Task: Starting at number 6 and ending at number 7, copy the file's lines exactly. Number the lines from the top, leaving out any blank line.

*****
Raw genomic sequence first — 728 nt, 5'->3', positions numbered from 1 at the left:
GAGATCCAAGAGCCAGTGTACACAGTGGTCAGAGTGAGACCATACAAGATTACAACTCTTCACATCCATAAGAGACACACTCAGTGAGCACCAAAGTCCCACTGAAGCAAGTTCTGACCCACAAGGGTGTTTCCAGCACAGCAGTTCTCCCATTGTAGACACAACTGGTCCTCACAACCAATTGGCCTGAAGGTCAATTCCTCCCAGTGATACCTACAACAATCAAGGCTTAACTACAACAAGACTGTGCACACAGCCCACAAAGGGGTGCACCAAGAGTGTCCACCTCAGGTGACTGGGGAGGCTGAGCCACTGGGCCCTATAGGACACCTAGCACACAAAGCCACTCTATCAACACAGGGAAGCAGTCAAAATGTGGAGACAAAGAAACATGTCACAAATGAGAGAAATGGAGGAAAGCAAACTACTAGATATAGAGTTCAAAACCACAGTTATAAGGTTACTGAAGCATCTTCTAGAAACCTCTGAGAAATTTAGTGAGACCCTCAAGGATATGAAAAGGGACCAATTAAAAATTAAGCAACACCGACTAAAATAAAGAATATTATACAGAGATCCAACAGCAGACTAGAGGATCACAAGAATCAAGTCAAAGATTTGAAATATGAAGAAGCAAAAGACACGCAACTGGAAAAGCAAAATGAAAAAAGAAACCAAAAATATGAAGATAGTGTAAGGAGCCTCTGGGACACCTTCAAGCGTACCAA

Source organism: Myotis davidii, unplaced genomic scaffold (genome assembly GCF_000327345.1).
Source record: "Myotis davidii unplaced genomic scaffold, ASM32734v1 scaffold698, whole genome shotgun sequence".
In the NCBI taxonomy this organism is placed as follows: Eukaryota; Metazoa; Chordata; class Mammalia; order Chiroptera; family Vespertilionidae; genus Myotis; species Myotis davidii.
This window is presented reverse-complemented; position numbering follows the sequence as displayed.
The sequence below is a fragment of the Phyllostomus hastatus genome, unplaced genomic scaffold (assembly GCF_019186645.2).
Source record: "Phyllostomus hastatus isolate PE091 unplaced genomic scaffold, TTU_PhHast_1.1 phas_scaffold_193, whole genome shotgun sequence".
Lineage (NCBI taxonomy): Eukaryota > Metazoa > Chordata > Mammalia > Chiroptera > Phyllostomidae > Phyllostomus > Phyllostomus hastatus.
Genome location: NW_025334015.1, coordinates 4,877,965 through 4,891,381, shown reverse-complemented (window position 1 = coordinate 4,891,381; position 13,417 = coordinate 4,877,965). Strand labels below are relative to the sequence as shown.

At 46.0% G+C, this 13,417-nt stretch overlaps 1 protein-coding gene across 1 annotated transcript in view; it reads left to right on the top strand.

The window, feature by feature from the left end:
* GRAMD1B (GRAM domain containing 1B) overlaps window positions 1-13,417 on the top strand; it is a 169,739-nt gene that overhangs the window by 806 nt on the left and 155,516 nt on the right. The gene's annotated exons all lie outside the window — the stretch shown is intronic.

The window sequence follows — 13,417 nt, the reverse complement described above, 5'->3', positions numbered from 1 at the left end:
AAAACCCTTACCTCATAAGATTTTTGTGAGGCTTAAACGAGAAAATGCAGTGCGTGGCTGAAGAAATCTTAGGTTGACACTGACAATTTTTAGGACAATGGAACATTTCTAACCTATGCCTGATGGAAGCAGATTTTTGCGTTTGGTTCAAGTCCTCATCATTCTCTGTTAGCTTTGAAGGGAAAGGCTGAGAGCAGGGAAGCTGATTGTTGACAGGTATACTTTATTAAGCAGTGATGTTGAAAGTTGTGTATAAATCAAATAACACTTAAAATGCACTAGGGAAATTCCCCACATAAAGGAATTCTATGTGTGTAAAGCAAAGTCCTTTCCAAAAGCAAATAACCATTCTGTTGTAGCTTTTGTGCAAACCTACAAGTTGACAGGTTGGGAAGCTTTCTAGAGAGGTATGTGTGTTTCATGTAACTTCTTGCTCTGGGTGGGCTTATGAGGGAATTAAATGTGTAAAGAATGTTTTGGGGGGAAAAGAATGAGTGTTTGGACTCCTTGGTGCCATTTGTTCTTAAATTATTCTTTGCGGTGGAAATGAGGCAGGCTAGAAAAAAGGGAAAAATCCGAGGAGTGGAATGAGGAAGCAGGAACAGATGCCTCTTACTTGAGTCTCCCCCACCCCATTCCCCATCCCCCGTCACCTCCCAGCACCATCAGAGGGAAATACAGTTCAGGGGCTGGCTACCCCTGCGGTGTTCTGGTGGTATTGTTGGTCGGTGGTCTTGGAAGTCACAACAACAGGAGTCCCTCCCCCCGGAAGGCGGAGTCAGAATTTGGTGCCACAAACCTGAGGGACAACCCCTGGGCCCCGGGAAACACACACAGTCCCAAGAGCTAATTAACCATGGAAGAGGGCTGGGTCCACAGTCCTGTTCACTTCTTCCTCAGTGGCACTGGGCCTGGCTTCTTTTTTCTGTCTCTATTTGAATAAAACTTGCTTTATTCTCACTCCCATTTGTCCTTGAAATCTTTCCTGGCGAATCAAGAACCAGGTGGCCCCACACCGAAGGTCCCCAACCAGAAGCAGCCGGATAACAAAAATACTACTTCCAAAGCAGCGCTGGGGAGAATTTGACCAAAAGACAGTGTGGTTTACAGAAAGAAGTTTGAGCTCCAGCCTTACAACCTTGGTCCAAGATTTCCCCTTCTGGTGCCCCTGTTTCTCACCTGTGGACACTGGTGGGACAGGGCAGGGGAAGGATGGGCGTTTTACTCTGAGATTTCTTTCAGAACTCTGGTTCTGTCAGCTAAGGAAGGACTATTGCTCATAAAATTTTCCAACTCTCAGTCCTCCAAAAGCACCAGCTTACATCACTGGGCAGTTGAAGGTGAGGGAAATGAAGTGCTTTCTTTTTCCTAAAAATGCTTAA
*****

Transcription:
This window is presented reverse-complemented; position numbering follows the sequence as displayed.
The sequence below is a fragment of the Phyllostomus hastatus genome, unplaced genomic scaffold (assembly GCF_019186645.2).